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  2. So if the idea of the Constitution is to, in this case, set up the framework for the operation of the government, that makes it pretty darn important. Who did we give the job to, and how?
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    “”India was still under British rule when the Constituent Assembly was established following negotiations between Indian leaders and members of the 1946 Cabinet Mission to India from the United Kingdom. Provincial assembly elections were held in mid 1946. Constituent Assembly members were elected indirectly by members of the newly elected provincial assemblies, and initially included representatives for those provinces that formed part of Pakistan (some of which are now in Bangladesh). The Constituent Assembly had 299 representatives, including fifteen women.”
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    Note that we didn’t really give the job to anybody. There were provincial assembly elections, and the Constituent Assembly members were elected indirectly by members of these provincial assemblies. But that may be a good thing! As Vijay Kelkar and Ajay Shah note in their recent book, In The Service Of The Republic: “The Constitution of India my not have won a referendum either in 1950 or today.” (Emphasis added).
    I really wish we had the time to explore this question in more detail: who frames the rules by which we agree to live as a country, and on what basis. But I promise to get to it in later posts. For the moment, we move on.
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  3. “(1) This Constituent Assembly declares its firm and solemn resolve to proclaim India as an Independent Sovereign Republic and to draw up for her future governance a Constitution;(2) WHEREIN the territories that now comprise British India, the territories that now form the Indian States, and such other parts of India as are outside British India and the States as well as such other territories as are willing to be constituted into the Independent Sovereign India, shall be a Union of them all; and

    (3) WHEREIN the said territories, whether with their present boundaries or with such others as may be determined by the Constituent Assembly and thereafter according to the Law of the Constitution, shall possess and retain the status of autonomous Units, together with residuary powers, and exercise all powers and functions of government and administration, save and except such powers and functions as are vested in or assigned to the Union, or as are inherent or implied in the Union or resulting therefrom; and

    (4) WHEREIN all power and authority of the Sovereign Independent India, its constituent parts and organs of government, are derived from the people; and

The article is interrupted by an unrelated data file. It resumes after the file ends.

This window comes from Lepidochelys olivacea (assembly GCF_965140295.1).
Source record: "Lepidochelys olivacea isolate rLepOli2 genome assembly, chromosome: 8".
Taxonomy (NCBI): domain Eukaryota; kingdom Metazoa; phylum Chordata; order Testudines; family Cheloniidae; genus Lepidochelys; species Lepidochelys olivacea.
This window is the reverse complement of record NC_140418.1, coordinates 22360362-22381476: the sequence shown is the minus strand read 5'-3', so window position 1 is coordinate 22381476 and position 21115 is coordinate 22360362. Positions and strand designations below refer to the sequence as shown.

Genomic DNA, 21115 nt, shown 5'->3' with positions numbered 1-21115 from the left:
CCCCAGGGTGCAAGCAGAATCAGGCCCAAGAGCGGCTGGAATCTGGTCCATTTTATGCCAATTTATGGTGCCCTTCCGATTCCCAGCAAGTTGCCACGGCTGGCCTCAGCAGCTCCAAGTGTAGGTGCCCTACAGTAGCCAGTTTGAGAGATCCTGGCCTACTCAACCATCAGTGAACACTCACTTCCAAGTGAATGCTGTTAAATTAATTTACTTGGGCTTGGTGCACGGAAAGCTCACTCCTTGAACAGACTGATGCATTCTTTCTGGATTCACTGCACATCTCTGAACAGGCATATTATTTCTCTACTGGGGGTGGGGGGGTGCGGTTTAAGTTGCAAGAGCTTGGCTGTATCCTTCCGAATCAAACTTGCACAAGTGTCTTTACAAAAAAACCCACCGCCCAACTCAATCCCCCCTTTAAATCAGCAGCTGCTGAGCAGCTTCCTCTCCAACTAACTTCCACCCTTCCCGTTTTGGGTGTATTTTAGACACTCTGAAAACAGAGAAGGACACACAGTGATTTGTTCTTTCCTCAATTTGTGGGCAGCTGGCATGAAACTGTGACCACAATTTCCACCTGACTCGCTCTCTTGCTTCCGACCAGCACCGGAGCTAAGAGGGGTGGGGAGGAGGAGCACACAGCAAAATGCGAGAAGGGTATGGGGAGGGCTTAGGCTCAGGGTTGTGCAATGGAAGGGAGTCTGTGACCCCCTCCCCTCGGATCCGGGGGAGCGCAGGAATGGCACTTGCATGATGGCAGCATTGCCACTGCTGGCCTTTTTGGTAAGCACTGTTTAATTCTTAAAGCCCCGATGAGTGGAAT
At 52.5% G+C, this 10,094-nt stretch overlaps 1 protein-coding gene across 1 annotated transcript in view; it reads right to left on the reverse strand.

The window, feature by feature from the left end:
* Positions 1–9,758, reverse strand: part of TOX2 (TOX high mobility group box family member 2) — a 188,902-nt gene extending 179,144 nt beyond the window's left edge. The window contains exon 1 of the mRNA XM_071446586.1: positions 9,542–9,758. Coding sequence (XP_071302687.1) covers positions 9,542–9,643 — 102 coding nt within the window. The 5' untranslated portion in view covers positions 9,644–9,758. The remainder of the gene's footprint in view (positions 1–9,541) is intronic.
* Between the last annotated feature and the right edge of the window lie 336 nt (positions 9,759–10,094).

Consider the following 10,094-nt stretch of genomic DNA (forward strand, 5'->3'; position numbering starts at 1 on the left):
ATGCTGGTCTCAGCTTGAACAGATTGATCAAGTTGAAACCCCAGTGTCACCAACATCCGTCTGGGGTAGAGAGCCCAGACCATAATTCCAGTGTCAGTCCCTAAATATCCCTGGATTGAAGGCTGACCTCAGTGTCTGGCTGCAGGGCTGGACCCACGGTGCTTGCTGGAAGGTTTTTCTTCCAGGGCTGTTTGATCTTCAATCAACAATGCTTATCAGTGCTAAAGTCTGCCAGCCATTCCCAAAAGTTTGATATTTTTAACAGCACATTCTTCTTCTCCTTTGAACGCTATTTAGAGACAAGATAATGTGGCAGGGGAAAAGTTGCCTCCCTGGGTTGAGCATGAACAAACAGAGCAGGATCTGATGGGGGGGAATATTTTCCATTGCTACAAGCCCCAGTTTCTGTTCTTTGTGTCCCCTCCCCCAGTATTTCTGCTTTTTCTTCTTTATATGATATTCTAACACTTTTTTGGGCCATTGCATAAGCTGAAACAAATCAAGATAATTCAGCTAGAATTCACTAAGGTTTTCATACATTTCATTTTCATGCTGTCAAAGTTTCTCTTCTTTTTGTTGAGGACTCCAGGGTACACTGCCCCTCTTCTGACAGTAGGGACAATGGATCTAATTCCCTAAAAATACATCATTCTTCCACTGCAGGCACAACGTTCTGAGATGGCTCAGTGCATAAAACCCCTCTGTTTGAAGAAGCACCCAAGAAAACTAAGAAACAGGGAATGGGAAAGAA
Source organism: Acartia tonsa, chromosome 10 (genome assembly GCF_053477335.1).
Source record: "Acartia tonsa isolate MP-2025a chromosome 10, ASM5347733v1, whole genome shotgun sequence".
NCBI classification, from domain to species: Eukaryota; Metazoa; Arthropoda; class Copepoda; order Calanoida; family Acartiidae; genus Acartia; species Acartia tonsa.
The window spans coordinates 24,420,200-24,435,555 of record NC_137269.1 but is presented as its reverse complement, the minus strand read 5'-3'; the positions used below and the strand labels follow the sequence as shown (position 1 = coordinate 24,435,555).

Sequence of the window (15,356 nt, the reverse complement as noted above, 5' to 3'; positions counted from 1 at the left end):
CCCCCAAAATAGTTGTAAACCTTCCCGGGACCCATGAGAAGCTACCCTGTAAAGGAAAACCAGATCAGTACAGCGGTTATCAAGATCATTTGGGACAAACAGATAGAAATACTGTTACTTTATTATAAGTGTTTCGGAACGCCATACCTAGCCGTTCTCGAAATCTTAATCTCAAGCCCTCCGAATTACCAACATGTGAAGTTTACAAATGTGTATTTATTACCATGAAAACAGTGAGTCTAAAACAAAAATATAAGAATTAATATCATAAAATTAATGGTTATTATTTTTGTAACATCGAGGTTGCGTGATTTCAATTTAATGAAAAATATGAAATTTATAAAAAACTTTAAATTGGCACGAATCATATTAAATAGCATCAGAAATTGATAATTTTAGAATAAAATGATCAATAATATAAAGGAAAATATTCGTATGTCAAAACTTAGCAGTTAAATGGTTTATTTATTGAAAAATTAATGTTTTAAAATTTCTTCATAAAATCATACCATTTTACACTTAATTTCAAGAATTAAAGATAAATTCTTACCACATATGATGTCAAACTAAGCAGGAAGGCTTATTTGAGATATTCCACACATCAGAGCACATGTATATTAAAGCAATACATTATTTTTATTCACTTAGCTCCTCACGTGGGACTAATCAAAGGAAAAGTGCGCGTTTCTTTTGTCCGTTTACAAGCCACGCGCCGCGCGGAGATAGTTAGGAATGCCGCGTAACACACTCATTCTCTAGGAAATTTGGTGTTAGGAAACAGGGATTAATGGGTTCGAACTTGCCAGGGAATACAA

(5) WHEREIN shall be guaranteed and secured to all the people of India justice, social, economic and political; equality of status, of opportunity, and before the law; freedom of thought, expression, belief, faith worship, vocation, association and action, subject to law and public morality; and

    (6) WHEREIN adequate safeguards shall be provided for minorities, backward and tribal areas, and depressed and other backward classes; and

    (7) WHEREBY shall be maintained the integrity of the territory of the Republic and its sovereign rights on land, sea, and air according to Justice and the law of civilised nations, and

    (8) this ancient land attains its rightful and honoured place in the world and make its full and willing contribution to the promotion of world peace and the welfare of mankind.”
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    This is the famous Objectives Resolution, put forth by Jawaharlal Nehru on the 13th of December, 1946, in one of the first few (the very first?) meetings of the Constituent Assembly. (5) and (6), to me, are the most crucial parts of the resolution. If the question is, what were the aims and aspirations of the members of the Constituent Assembly in terms of what they hoped the Constitution would achieve, this is the best answer I could find.
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  4. “It was here that the enduring distinction between “justiciable” and “non-justiciable” rights (Directive Principles) was first mooted, much to the consternation of K.T. Shah. It was in the Sub-Committee that Minoo Masani, Hansa Mehta and Rajkumari Amrit Kaur argued strongly for a right to inter-religious marriages and to a uniform civil code (with Ambedkar’s support), but were voted down. It was in the Advisory Committee that the right to privacy (secrecy of correspondence and prohibition of unreasonable searches and seizures) was dropped from the draft bill of rights, as was the right to vote. Here you find Ambedkar’s eloquent arguments for the link between constitutional rights and the economic structure, and K.T. Shah’s radical proposals to make remuneration for housework a fundamental right. In short, endlessly fascinating stuff.”
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    All of that comes from Gautam Bhatia’s blog, written in collaboration with Vasudev Devadasan. The blog is worth subscribing to, and reading this post (part 1 of 3, no less) makes me want to burrow into this topic for a long time to come. Alas, accursed economics!
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  5. And finally, from a column written in 2018 by Gautam Bhatia, this excerpt – but do read the whole thing!